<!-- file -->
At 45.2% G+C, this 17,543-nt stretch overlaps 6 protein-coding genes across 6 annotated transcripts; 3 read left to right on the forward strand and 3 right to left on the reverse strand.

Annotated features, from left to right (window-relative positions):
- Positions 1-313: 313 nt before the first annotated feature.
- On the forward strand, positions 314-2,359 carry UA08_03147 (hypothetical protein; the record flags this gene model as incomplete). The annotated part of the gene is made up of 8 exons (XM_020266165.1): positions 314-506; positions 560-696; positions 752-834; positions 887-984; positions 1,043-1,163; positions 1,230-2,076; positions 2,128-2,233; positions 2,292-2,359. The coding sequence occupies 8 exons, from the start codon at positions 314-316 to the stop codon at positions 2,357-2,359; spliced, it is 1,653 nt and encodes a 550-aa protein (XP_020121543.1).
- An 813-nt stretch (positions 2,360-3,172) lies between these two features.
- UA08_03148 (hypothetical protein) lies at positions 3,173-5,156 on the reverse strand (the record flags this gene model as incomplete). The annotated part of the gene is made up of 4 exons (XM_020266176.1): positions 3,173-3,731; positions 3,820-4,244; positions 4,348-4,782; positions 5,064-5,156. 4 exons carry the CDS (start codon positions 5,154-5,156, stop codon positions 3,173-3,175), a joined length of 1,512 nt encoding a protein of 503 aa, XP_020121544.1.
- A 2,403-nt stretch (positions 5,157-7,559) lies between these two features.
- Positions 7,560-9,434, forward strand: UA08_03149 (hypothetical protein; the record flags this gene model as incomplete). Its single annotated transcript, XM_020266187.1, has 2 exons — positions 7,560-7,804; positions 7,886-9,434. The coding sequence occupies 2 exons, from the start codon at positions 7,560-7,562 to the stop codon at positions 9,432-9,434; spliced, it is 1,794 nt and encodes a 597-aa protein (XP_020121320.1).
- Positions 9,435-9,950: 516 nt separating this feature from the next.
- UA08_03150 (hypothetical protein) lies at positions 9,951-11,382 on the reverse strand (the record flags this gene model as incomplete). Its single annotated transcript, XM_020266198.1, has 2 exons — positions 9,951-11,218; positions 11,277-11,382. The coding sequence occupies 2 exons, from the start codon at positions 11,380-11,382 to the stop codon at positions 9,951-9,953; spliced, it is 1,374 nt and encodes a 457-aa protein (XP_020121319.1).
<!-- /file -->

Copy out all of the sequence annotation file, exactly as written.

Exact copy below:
At 45.2% G+C, this 17,543-nt stretch overlaps 6 protein-coding genes across 6 annotated transcripts; 3 read left to right on the forward strand and 3 right to left on the reverse strand.

Annotated features, from left to right (window-relative positions):
- Positions 1-313: 313 nt before the first annotated feature.
- On the forward strand, positions 314-2,359 carry UA08_03147 (hypothetical protein; the record flags this gene model as incomplete). The annotated part of the gene is made up of 8 exons (XM_020266165.1): positions 314-506; positions 560-696; positions 752-834; positions 887-984; positions 1,043-1,163; positions 1,230-2,076; positions 2,128-2,233; positions 2,292-2,359. The coding sequence occupies 8 exons, from the start codon at positions 314-316 to the stop codon at positions 2,357-2,359; spliced, it is 1,653 nt and encodes a 550-aa protein (XP_020121543.1).
- An 813-nt stretch (positions 2,360-3,172) lies between these two features.
- UA08_03148 (hypothetical protein) lies at positions 3,173-5,156 on the reverse strand (the record flags this gene model as incomplete). The annotated part of the gene is made up of 4 exons (XM_020266176.1): positions 3,173-3,731; positions 3,820-4,244; positions 4,348-4,782; positions 5,064-5,156. 4 exons carry the CDS (start codon positions 5,154-5,156, stop codon positions 3,173-3,175), a joined length of 1,512 nt encoding a protein of 503 aa, XP_020121544.1.
- A 2,403-nt stretch (positions 5,157-7,559) lies between these two features.
- Positions 7,560-9,434, forward strand: UA08_03149 (hypothetical protein; the record flags this gene model as incomplete). Its single annotated transcript, XM_020266187.1, has 2 exons — positions 7,560-7,804; positions 7,886-9,434. The coding sequence occupies 2 exons, from the start codon at positions 7,560-7,562 to the stop codon at positions 9,432-9,434; spliced, it is 1,794 nt and encodes a 597-aa protein (XP_020121320.1).
- Positions 9,435-9,950: 516 nt separating this feature from the next.
- UA08_03150 (hypothetical protein) lies at positions 9,951-11,382 on the reverse strand (the record flags this gene model as incomplete). Its single annotated transcript, XM_020266198.1, has 2 exons — positions 9,951-11,218; positions 11,277-11,382. The coding sequence occupies 2 exons, from the start codon at positions 11,380-11,382 to the stop codon at positions 9,951-9,953; spliced, it is 1,374 nt and encodes a 457-aa protein (XP_020121319.1).